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Is Asthma an Infectious Disease?*: Thomas A. Neff Lecture

Robert F. Lemanske, Jr., MD
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*From the Departments of Pediatrics and Medicine, Division of Pediatric Allergy, Immunology, and Rheumatology, University of Wisconsin Medical School, Madison, WI.

Correspondence to: Robert F. Lemanske, Jr, MD, Department of Pediatrics, University of Wisconsin Hospital, 600 Highland Ave, K4/916, Madison, WI 53792



Chest. 2003;123(3_suppl):385S-390S. doi:10.1378/chest.123.3_suppl.385S-a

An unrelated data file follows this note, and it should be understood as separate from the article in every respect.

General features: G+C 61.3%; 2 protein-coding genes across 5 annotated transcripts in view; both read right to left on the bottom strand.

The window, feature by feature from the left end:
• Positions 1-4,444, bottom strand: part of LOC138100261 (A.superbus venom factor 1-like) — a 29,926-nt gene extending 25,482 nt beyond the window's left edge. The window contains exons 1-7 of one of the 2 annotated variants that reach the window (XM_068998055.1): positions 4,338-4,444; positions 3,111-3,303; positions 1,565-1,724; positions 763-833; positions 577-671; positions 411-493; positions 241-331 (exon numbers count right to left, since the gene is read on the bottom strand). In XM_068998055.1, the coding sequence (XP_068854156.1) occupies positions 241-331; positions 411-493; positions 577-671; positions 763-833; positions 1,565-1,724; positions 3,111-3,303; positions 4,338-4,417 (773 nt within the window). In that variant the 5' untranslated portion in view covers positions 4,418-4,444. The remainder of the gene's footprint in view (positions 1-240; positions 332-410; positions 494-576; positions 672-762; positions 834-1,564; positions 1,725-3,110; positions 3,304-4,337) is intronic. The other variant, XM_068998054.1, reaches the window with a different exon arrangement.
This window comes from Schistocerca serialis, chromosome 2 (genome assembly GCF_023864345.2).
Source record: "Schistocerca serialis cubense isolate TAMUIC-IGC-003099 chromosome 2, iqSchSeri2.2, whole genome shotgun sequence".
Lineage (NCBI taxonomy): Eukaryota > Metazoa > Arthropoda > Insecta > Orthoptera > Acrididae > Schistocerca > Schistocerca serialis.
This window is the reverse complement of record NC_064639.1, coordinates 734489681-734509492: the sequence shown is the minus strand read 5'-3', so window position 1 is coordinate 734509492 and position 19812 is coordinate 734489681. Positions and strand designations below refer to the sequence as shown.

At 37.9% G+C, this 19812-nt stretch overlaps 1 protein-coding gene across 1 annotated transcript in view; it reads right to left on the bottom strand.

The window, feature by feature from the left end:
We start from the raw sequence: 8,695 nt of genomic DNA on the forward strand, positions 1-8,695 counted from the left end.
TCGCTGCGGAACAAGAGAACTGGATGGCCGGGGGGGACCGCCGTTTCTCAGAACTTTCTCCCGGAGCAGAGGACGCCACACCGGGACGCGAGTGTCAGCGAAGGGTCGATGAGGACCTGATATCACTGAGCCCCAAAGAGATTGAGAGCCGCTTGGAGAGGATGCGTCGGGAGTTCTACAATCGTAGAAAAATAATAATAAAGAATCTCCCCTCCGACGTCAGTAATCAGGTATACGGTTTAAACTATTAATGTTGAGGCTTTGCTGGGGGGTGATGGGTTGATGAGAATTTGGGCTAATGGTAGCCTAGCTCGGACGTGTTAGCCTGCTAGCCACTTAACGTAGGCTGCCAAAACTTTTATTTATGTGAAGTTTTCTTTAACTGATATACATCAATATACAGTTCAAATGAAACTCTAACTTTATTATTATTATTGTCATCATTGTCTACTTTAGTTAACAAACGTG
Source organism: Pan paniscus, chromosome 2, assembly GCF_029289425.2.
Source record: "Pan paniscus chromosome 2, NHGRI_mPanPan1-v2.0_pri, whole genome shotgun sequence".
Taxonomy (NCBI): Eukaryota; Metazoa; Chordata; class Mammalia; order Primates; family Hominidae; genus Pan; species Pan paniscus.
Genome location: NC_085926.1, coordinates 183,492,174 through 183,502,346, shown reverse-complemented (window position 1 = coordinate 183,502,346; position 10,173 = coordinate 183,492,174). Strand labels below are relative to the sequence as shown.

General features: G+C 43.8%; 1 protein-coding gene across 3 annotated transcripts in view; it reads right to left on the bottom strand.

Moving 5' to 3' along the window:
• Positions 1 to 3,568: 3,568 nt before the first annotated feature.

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Respiratory tract infections caused by viruses, Chlamydia, and Mycoplasma have been implicated in the pathogenesis of asthma. Of these respiratory pathogens, viruses have been demonstrated to be associated with asthma epidemiologically in at least two ways. First, during infancy, certain viruses have been implicated as potentially being responsible for the inception of the asthmatic phenotype. Second, in patients with established asthma, particularly children, viral upper respiratory tract infections play a significant role in producing acute exacerbations of airway obstruction that may result in frequent outpatient visits or in hospitalizations. For infections with other microbial agents, recent attention has focused on Chlamydia and Mycoplasma as potential contributors to both exacerbations and the severity of chronic asthma in terms of loss of lung function or medication requirements. In an attempt to address the question posed in the title, this article will briefly review these various associations as they pertain to the pathogenesis of asthma in both children and adults.


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